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Our first Project: - English classes in Steng Hau
Cambodia is one of the poorest countries in the world. Without decent education, there will be no way for Cambodians to build stable lives or a functionoing social system. But 3/4 of the Cambodian population has to survive with less than US$2 per day, and 1/3 of the people doesn't even have US$1 per day. We want to change that, and help break this vicious cycle.
Steng Hau is a rural fishing community, about 30 km north from the coastal town of Sihanoukville. To learn English, crucial to their future employment prospects, the children of Steng Hau would need to leave their families and their villages. Still-fragile family structures, only now recovering from destruction by war and terror, would be torn apart once again.
Thus, Future for Steng Hau's first objective is the establishment of regular and high-quality English classes, open to all the children of Steng Hau. The first class started on September 1, 2006, before our organization was even officially established. In January 2007, we started a second and third English class and a fourth in August. Since April 2008, five classes and currently, since November 2008 seven English classes of altogether more than 200 boys and girls between twelve and sixteen years old are supported by Future for Steng Hau.
On the ground in Cambodia, we are fortunate to have Thet, our Project Leader. He is a full-time employee of Sihanoukville's center for street kids, 'M'lop Tapang'. Thet has strong connections to the region, is familiar with the work of international charities, and has the boundless enthusiasm necessary to make our project a success.
As soon as a level of support necessary to sustain Future for Steng Hau's work in the long term has been established, more English classes will begin. We also plan to promote rural development among the people of Steng Hau with other activities that impact their world in a positive way.
The Importance of Speaking English, or Why Study English as a Second Language?
To be proficient at reading and speaking English is to have access to an almost unlimited array of information, culture and entertainment.
Similarly, those residing in non-English-speaking Western countries have at their disposal a wealth of excellent books, newspapers, magazines, Websites, classes and seminars, available in their native language. If a German student needs to learn more about the mathematical physics of quantum mechanics, a French mother wants to know whether to keep her sick child home from school, or a Spanish gardener desires redder, juicier tomatoes, the information they require is available, quite literally, at the touch of a button. Italian couples and others, meanwhile, can choose from among the latest and greatest films from around the world, each dubbed or subtitled for the local market.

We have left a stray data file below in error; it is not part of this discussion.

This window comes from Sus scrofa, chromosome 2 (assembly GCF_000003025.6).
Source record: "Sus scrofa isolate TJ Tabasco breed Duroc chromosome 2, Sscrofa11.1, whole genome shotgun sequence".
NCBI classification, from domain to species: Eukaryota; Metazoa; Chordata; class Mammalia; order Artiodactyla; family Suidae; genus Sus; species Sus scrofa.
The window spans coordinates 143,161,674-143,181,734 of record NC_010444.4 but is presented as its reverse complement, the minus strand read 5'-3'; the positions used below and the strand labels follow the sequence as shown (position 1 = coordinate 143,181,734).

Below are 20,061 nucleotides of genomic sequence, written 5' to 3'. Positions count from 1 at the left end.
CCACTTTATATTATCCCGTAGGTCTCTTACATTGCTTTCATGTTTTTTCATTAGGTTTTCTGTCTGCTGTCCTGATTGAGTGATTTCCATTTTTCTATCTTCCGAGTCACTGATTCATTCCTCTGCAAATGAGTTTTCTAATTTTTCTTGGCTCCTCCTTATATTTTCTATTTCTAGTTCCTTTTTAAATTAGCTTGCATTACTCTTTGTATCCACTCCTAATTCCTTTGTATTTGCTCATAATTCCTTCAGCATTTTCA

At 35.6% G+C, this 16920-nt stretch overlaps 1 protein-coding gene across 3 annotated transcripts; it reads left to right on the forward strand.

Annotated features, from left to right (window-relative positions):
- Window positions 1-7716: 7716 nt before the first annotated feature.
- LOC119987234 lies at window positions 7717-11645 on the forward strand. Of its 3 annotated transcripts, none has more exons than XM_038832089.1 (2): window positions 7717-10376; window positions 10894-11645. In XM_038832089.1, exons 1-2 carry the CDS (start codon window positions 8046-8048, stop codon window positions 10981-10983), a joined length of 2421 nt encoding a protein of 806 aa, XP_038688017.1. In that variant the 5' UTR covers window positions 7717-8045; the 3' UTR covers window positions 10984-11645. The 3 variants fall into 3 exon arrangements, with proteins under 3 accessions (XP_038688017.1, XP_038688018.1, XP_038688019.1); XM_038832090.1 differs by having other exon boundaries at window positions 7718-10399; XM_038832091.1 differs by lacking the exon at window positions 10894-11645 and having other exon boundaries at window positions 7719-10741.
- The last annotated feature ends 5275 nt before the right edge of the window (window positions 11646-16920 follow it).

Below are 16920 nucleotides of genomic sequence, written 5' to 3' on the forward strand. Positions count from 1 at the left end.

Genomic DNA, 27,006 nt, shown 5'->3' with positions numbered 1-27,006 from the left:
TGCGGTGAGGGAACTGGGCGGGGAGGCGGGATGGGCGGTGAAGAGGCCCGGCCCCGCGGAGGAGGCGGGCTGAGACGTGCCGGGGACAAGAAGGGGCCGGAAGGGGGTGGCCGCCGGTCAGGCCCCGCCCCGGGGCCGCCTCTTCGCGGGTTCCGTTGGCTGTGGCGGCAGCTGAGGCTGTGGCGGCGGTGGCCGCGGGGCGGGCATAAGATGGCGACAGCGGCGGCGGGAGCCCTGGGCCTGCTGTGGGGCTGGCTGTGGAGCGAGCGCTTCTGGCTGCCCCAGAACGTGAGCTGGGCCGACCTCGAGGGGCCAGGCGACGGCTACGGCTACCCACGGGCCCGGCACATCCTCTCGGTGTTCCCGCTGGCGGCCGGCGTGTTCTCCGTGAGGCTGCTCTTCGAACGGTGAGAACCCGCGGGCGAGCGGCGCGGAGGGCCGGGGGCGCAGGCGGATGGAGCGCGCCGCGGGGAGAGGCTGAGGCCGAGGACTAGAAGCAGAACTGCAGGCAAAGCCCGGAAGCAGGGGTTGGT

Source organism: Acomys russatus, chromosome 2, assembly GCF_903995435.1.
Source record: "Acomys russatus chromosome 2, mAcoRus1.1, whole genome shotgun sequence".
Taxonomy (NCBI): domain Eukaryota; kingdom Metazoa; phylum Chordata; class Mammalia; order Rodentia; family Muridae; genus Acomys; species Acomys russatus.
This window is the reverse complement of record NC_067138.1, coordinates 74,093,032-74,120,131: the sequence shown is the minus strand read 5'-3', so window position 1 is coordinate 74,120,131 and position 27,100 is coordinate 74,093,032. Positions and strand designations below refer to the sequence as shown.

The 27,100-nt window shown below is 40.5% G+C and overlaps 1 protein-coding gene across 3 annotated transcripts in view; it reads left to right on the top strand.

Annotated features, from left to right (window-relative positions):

Most importantly, each of these individuals has the ability to seek out, apply for and hold a variety of good jobs in their home countries, all without speaking a word of English.
Yet in Cambodia, only our first paragraph holds true: to acquire decent knowledge and training, and for jobs above the subsistence level, English is an absolute necessity. Cambodia's economy, completely destroyed during the time of the Khmer Rouge, is now gradually recovering...thanks in part to an international aid community which communicates predominantly in English. The country's intellectuals were systematically murdered during the dictator Pol Pot's reign of terror. As a new generation of well-educated Cambodians comes of age, their primary link with the world will be the lingua franca of international communication, the English language. Very few printed materials are available in Khmer, Cambodia's national language, and those who need reliable information on a variety of topics must depend on their knowledge of English.
Finally, many Cambodians wish to advance beyond the traditional rural occupations of rice farmer or fisherman, at which it may no longer be possible to feed and support a family. They usually find work within the tourism industry, or as a motor taxi driver...both of which naturally require the ability to speak some English.
Thus, learning to speak English may be the most important thing many Cambodians can do right now, a vital first step in improving their lives and securing a positive future for their children.
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